But critics say offsetting carbon is a false solution as it essentially allows polluters to keep polluting and thus net zero is not actually zero.
“Net zero is a scam. It is used as a smokescreen to avoid actual transition away from fossil fuels and carry on business as usual by relying on unproven carbon capture technologies and offsets,” said Sebastien Duyck, senior attorney from the Centre for International Environmental Law (CIEL) and an official observer.
At the last minute, activists helped secure a handful of new safeguards for article 6 such as an independent grievance mechanism. But according to Duyck, carbon markets remain counterproductive and fundamentally harmful. Investors will still be able to qualify for incentives without complying with international treaties that require indigenous people to be properly consulted.
“Article 6 creates a way for public and private investors to weaponize the Paris agreement for the sake of profits at the cost of local communities and indigenous people’s rights,” added Duyck.
Another nature-based solution popular with polluters is the creation of carbon sinks through massive reforestation and afforestation programs.
While not part of the official Cop26 deal, according to some calculations countries collectively pledged to plant enough trees to cover a landmass the size of Australia. However, that threatens livelihoods, food security and sacred traditions of indigenous communities and small scale farmers who use much of the land being earmarked for tree planting.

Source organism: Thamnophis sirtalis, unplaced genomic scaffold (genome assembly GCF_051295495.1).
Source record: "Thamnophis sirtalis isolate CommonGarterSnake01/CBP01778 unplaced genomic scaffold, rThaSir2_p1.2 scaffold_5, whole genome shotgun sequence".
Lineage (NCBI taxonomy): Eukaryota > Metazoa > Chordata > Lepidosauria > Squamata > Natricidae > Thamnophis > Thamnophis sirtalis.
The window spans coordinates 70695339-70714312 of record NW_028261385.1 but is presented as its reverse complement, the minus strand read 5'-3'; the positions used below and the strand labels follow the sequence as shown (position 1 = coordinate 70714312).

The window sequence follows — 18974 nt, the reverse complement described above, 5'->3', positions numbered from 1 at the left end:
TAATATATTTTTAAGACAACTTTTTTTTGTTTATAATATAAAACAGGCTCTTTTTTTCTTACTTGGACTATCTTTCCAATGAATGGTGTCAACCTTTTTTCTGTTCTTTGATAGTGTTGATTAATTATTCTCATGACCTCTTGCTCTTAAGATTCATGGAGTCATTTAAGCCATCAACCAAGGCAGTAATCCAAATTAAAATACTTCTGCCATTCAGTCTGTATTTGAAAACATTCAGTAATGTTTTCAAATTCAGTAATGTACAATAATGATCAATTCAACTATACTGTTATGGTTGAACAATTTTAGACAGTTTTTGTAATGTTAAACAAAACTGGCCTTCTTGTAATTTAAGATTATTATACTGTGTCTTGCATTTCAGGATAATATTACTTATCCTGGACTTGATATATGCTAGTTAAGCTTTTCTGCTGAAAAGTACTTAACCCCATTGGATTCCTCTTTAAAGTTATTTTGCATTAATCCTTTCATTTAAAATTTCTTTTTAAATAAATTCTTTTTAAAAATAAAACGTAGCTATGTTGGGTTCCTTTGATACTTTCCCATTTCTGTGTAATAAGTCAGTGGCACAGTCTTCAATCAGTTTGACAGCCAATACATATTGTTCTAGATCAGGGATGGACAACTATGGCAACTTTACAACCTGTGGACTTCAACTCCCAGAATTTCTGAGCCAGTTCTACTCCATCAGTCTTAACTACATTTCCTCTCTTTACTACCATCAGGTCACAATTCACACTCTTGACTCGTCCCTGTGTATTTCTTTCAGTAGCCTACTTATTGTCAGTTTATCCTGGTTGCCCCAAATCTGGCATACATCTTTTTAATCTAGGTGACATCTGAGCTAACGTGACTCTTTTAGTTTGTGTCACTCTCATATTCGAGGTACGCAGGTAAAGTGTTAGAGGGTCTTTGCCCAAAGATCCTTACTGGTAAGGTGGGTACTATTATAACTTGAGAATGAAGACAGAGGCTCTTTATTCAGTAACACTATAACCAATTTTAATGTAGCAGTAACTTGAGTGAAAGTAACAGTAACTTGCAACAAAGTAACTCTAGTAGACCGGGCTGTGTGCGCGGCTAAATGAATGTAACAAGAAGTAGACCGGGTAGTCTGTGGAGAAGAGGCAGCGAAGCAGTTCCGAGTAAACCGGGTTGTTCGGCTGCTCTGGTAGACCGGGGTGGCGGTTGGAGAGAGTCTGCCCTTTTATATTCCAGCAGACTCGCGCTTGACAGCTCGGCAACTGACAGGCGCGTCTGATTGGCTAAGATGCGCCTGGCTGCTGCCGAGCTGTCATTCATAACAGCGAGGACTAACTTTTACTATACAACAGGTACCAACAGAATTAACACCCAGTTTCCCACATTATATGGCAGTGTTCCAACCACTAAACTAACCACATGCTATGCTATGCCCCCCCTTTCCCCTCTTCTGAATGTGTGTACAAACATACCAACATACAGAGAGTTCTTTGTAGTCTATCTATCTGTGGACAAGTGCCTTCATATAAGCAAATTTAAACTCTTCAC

“Nature-based solutions sound nice, but they won’t solve the climate crisis even if you’re willing to sacrifice indigenous people and local communities,” said Sophie Grig from Survival International. “Net zero is disingenuous and a diversion from doing what needs to be done now: stop burning fossil fuels and protect indigenous land rights.”
Also gaining traction is the UN’s 30 by 30 initiative – a plan to conserve 30% of the planet’s land and seas by 2030 through conservation measures like doubling protected nature reserves, which Joe Biden has promised to implement as part of his climate strategy.
Speaking in Glasgow last week, Tom Goldtooth, executive director of the Indigenous Environmental Network, said 30 by 30 would be the biggest planet grab in history, leading to millions of people being displaced.
Another big worry for indigenous communities is Cop26’s failure to help those on the frontline recover, rebuild and adapt to global heating.
Rich polluting countries succeeded in obstructing the creation of a loss and damage fund to compensate communities who have already lost their homes and livelihoods from floods, droughts, heatwaves and rising sea levels. After almost 15 years of discussion and delays on loss and damage, the Glasgow deal mandates further dialogue.
“The results of this Cop are not a surprise, but they represent the state of the governments and their feelings, which are completely at odds with wider civil society demanding concrete actions and urgent measures,” said Calfin Lafkenche, a Mapuche organiser with the Minga movement, an indigenous solidarity network.
In response to the acts and omissions at Cop26, the women of the Kichwa Indigenous People of Sarayaku, located in Ecuador, declared a state of emergency, citing the summit’s failure to address the existential threats posed to them by fossil fuel companies and the climate crisis.
In a statement, the women said: “Indigenous peoples resist the extraction of natural resources with our bodies, with our lives. Our contribution to tackling climate change must be recognized. Our solutions must be heard.”